For defensive tackle Aaron Crawford, all of it hit close to home. The redshirt sophomore played high-school football in Ashburn, Va., about two hours from Charlottesville, where a rally to keep a statue of Robert E. Lee standing turned into two days of protests and violence earlier this month.
“It’s been difficult to assess,” Crawford said. “I’ve got a lot of old teammates, friends and family out in Charlottesville… And even down here, my friends that went out to the rally by Silent Sam. We’re at a difficult spot in the country.”
Speaking of last week’s Silent Sam rally, Fedora had made his stance on that clear. As long as his players communicated with him beforehand, they were free to attend. The same logic holds for any event of the sort.
“It is up to them,” Fedora said. “All I ask is that they don't surprise me.”
Fedora said no one on his team ended up attending the protest. Crawford said the coach advised his players to “maybe not put (themselves) out there,” citing the extra attention it could bring to the team. Still, Fedora ultimately gave them the choice.
“I’m always trying to support the people that are trying to be more progressive in the country in terms of equality, especially with the anti-rally,” Crawford said of attending the protest. “Of course I had thoughts about it.”
Jeremiah Clarke, one of Crawford’s teammates on the defensive line, also grew up about two hours away from Charlottesville in Alexandria, Va. He has family in the area who he promptly contacted as the protests continued.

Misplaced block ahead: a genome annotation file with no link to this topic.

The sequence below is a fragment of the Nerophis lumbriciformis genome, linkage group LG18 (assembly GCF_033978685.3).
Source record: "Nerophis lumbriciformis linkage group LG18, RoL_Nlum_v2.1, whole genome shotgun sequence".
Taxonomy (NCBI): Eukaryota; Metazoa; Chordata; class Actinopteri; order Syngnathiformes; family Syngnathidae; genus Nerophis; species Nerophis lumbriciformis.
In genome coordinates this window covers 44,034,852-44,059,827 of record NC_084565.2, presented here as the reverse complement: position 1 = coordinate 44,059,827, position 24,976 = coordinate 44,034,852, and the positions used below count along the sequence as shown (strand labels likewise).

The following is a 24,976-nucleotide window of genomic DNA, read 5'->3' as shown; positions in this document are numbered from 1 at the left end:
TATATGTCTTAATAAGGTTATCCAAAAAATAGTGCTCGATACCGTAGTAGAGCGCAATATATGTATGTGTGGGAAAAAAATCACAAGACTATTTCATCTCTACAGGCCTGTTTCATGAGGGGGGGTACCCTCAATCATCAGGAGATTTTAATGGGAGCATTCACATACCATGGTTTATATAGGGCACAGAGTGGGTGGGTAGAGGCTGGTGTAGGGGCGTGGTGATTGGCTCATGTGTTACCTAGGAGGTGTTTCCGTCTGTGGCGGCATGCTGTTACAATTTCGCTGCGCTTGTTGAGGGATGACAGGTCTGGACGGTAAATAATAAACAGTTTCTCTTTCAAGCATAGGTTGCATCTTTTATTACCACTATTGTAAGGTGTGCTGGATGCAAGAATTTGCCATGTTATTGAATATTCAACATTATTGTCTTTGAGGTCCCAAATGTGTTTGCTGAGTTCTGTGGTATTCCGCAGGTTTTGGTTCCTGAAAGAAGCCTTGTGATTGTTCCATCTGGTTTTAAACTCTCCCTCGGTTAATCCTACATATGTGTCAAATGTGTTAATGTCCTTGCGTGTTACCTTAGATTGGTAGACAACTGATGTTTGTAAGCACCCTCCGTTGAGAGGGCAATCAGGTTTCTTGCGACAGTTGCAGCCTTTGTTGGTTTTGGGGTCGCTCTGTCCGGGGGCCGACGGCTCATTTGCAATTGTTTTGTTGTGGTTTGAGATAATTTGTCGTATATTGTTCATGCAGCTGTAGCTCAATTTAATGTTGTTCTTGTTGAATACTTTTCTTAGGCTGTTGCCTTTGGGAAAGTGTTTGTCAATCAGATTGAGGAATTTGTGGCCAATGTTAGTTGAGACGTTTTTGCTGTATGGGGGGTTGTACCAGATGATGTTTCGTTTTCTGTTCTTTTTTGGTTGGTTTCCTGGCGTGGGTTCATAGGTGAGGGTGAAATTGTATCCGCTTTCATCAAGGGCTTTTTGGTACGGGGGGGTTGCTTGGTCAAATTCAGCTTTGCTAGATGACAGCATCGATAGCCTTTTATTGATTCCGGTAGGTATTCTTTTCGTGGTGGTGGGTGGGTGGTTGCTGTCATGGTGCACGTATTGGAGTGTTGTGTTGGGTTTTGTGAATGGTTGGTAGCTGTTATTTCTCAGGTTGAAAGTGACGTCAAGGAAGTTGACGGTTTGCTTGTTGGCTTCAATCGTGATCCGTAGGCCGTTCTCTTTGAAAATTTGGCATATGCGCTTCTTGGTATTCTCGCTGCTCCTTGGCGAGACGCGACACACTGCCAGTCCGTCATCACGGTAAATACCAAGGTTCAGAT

Clarke admitted he’s stayed apart from anything political, focusing more on preparing for North Carolina’s home opener against California on Saturday. He also said he supports athletes speaking out — just as long as they know what they’re talking about.
“Our platforms can form a lot of other people’s opinions,” he said. “I think we should use it in a positive way and bring light to certain situations. But it also takes knowledge of the situation. So, if we’re going to speak on it, we should know a lot about it.”
A third defensive lineman, Jalen Dalton, had his own strategy.
His phone was broken during the Charlottesville protests, and he decided to stay off social media as much as he could. Crawford noted the team was “shielded off from everything” during camp, so it wasn’t too hard for Dalton to do.
“I didn't really want to see much on it,” Dalton said. “Just because I know, personally, it would’ve affected me in a certain way. I didn't even need to bother reading into it.”
Different responses among just three players highlight the decisions college athletes must make in these situations — whether to speak out or to stay neutral.
For Crawford, the answer to that question is a no-brainer. He was visibly emotional while answering questions about Charlottesville, taking a number of pauses and long sighs as he addressed the topic.
“It’s a tough spot in our country right now,” he said. “I’ll never deny that.”